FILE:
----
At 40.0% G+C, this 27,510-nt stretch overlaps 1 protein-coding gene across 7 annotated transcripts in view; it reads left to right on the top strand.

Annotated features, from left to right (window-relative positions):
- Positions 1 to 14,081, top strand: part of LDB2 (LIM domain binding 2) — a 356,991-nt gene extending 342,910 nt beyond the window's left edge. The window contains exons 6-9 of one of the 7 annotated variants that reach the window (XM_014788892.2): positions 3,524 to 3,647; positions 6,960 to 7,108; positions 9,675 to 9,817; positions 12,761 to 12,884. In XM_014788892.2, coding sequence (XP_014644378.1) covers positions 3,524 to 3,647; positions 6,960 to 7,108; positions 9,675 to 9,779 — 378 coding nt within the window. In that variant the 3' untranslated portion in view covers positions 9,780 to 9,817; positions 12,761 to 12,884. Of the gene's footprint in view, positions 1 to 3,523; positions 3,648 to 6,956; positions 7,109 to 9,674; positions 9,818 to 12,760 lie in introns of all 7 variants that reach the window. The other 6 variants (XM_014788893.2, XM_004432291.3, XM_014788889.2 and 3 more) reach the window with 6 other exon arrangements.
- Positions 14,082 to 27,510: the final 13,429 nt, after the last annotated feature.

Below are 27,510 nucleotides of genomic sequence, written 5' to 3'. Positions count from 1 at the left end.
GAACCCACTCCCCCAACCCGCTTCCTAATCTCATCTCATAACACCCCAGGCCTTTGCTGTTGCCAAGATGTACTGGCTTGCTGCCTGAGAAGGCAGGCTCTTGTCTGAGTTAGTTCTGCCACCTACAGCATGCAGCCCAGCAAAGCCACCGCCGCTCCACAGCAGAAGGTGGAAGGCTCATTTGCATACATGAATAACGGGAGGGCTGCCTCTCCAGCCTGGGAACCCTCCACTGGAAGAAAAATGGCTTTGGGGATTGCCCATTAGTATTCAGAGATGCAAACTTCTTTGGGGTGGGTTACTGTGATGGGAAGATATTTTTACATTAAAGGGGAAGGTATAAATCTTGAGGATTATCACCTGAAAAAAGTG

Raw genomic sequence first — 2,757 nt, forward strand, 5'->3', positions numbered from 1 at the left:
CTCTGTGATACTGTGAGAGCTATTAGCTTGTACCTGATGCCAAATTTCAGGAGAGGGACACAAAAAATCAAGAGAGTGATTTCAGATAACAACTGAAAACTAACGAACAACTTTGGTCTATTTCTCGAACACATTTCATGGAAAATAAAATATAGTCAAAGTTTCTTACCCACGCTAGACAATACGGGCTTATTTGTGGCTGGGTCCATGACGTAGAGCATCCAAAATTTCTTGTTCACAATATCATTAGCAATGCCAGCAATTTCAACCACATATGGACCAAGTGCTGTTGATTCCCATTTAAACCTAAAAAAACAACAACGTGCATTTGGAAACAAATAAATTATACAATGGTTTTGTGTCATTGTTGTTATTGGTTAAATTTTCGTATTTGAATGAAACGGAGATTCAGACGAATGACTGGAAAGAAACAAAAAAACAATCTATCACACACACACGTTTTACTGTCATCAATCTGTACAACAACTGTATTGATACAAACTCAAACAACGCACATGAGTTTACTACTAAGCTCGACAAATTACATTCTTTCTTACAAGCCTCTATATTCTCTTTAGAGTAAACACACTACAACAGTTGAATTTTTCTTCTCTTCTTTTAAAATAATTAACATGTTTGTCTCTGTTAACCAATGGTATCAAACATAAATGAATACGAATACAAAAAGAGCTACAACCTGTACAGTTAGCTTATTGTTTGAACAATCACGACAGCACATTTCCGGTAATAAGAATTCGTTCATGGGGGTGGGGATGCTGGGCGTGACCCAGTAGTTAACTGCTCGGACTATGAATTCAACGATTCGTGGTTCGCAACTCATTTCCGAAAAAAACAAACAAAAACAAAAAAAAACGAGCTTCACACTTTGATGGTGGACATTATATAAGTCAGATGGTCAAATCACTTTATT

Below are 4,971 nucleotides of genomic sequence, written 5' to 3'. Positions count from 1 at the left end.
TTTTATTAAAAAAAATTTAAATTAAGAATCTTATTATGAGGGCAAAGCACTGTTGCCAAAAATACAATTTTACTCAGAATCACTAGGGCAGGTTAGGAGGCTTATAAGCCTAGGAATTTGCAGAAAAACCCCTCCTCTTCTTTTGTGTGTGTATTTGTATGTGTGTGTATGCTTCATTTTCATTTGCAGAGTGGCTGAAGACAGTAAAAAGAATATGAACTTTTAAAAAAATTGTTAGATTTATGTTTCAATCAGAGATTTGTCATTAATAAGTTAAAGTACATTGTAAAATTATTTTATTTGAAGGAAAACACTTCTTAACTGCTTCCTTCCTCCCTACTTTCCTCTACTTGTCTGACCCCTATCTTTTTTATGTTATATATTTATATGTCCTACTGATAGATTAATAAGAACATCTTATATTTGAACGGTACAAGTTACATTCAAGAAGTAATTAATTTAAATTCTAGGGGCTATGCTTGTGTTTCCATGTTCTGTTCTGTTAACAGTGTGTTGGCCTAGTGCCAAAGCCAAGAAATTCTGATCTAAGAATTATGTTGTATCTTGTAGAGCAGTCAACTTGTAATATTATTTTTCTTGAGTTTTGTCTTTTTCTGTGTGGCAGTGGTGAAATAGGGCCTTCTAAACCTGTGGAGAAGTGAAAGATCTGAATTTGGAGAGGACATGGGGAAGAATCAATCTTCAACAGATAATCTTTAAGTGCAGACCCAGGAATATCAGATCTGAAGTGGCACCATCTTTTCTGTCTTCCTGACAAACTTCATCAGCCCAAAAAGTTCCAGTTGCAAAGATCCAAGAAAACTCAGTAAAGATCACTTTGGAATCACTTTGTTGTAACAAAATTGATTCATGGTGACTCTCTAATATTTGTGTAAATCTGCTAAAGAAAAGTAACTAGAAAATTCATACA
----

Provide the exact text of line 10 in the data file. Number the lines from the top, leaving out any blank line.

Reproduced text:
TTTTATTAAAAAAAATTTAAATTAAGAATCTTATTATGAGGGCAAAGCACTGTTGCCAAAAATACAATTTTACTCAGAATCACTAGGGCAGGTTAGGAGGCTTATAAGCCTAGGAATTTGCAGAAAAACCCCTCCTCTTCTTTTGTGTGTGTATTTGTATGTGTGTGTATGCTTCATTTTCATTTGCAGAGTGGCTGAAGACAGTAAAAAGAATATGAACTTTTAAAAAAATTGTTAGATTTATGTTTCAATCAGAGATTTGTCATTAATAAGTTAAAGTACATTGTAAAATTATTTTATTTGAAGGAAAACACTTCTTAACTGCTTCCTTCCTCCCTACTTTCCTCTACTTGTCTGACCCCTATCTTTTTTATGTTATATATTTATATGTCCTACTGATAGATTAATAAGAACATCTTATATTTGAACGGTACAAGTTACATTCAAGAAGTAATTAATTTAAATTCTAGGGGCTATGCTTGTGTTTCCATGTTCTGTTCTGTTAACAGTGTGTTGGCCTAGTGCCAAAGCCAAGAAATTCTGATCTAAGAATTATGTTGTATCTTGTAGAGCAGTCAACTTGTAATATTATTTTTCTTGAGTTTTGTCTTTTTCTGTGTGGCAGTGGTGAAATAGGGCCTTCTAAACCTGTGGAGAAGTGAAAGATCTGAATTTGGAGAGGACATGGGGAAGAATCAATCTTCAACAGATAATCTTTAAGTGCAGACCCAGGAATATCAGATCTGAAGTGGCACCATCTTTTCTGTCTTCCTGACAAACTTCATCAGCCCAAAAAGTTCCAGTTGCAAAGATCCAAGAAAACTCAGTAAAGATCACTTTGGAATCACTTTGTTGTAACAAAATTGATTCATGGTGACTCTCTAATATTTGTGTAAATCTGCTAAAGAAAAGTAACTAGAAAATTCATACA